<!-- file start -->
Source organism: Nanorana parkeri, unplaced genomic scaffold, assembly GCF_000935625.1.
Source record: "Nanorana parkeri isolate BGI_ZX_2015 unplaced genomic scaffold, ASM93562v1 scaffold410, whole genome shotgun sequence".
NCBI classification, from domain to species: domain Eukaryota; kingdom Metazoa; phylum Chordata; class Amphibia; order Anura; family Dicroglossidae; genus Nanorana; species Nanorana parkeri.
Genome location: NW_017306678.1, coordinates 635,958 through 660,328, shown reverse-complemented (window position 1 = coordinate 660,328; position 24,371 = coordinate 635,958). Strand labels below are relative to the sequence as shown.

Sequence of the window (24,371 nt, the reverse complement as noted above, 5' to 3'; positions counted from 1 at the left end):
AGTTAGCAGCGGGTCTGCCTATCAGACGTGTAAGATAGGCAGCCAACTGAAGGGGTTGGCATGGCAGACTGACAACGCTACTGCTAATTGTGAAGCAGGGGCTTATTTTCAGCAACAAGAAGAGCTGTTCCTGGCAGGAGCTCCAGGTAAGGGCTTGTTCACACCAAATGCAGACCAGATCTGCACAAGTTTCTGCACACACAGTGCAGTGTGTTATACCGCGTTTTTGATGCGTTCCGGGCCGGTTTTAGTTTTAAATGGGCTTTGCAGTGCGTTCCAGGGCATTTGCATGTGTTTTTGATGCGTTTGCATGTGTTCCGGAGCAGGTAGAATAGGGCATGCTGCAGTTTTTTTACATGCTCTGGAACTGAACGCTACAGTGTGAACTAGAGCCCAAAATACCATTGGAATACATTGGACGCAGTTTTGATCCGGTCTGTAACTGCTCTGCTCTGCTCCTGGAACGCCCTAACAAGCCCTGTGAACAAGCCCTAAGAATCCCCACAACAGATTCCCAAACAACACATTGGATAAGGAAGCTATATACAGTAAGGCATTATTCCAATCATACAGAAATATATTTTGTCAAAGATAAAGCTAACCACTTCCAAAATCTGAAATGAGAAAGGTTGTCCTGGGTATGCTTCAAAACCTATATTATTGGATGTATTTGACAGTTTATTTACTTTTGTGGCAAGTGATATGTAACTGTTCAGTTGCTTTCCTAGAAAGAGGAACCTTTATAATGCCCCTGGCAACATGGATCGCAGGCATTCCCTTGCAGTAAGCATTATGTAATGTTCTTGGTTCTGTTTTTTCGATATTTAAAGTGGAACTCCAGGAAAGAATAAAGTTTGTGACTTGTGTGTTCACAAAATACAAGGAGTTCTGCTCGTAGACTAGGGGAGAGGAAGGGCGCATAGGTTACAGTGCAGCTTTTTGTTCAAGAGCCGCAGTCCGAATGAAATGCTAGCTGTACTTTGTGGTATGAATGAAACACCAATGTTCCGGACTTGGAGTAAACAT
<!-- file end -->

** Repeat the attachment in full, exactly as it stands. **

Source organism: Nanorana parkeri, unplaced genomic scaffold, assembly GCF_000935625.1.
Source record: "Nanorana parkeri isolate BGI_ZX_2015 unplaced genomic scaffold, ASM93562v1 scaffold410, whole genome shotgun sequence".
NCBI classification, from domain to species: domain Eukaryota; kingdom Metazoa; phylum Chordata; class Amphibia; order Anura; family Dicroglossidae; genus Nanorana; species Nanorana parkeri.
Genome location: NW_017306678.1, coordinates 635,958 through 660,328, shown reverse-complemented (window position 1 = coordinate 660,328; position 24,371 = coordinate 635,958). Strand labels below are relative to the sequence as shown.

Sequence of the window (24,371 nt, the reverse complement as noted above, 5' to 3'; positions counted from 1 at the left end):
AGTTAGCAGCGGGTCTGCCTATCAGACGTGTAAGATAGGCAGCCAACTGAAGGGGTTGGCATGGCAGACTGACAACGCTACTGCTAATTGTGAAGCAGGGGCTTATTTTCAGCAACAAGAAGAGCTGTTCCTGGCAGGAGCTCCAGGTAAGGGCTTGTTCACACCAAATGCAGACCAGATCTGCACAAGTTTCTGCACACACAGTGCAGTGTGTTATACCGCGTTTTTGATGCGTTCCGGGCCGGTTTTAGTTTTAAATGGGCTTTGCAGTGCGTTCCAGGGCATTTGCATGTGTTTTTGATGCGTTTGCATGTGTTCCGGAGCAGGTAGAATAGGGCATGCTGCAGTTTTTTTACATGCTCTGGAACTGAACGCTACAGTGTGAACTAGAGCCCAAAATACCATTGGAATACATTGGACGCAGTTTTGATCCGGTCTGTAACTGCTCTGCTCTGCTCCTGGAACGCCCTAACAAGCCCTGTGAACAAGCCCTAAGAATCCCCACAACAGATTCCCAAACAACACATTGGATAAGGAAGCTATATACAGTAAGGCATTATTCCAATCATACAGAAATATATTTTGTCAAAGATAAAGCTAACCACTTCCAAAATCTGAAATGAGAAAGGTTGTCCTGGGTATGCTTCAAAACCTATATTATTGGATGTATTTGACAGTTTATTTACTTTTGTGGCAAGTGATATGTAACTGTTCAGTTGCTTTCCTAGAAAGAGGAACCTTTATAATGCCCCTGGCAACATGGATCGCAGGCATTCCCTTGCAGTAAGCATTATGTAATGTTCTTGGTTCTGTTTTTTCGATATTTAAAGTGGAACTCCAGGAAAGAATAAAGTTTGTGACTTGTGTGTTCACAAAATACAAGGAGTTCTGCTCGTAGACTAGGGGAGAGGAAGGGCGCATAGGTTACAGTGCAGCTTTTTGTTCAAGAGCCGCAGTCCGAATGAAATGCTAGCTGTACTTTGTGGTATGAATGAAACACCAATGTTCCGGACTTGGAGTAAACAT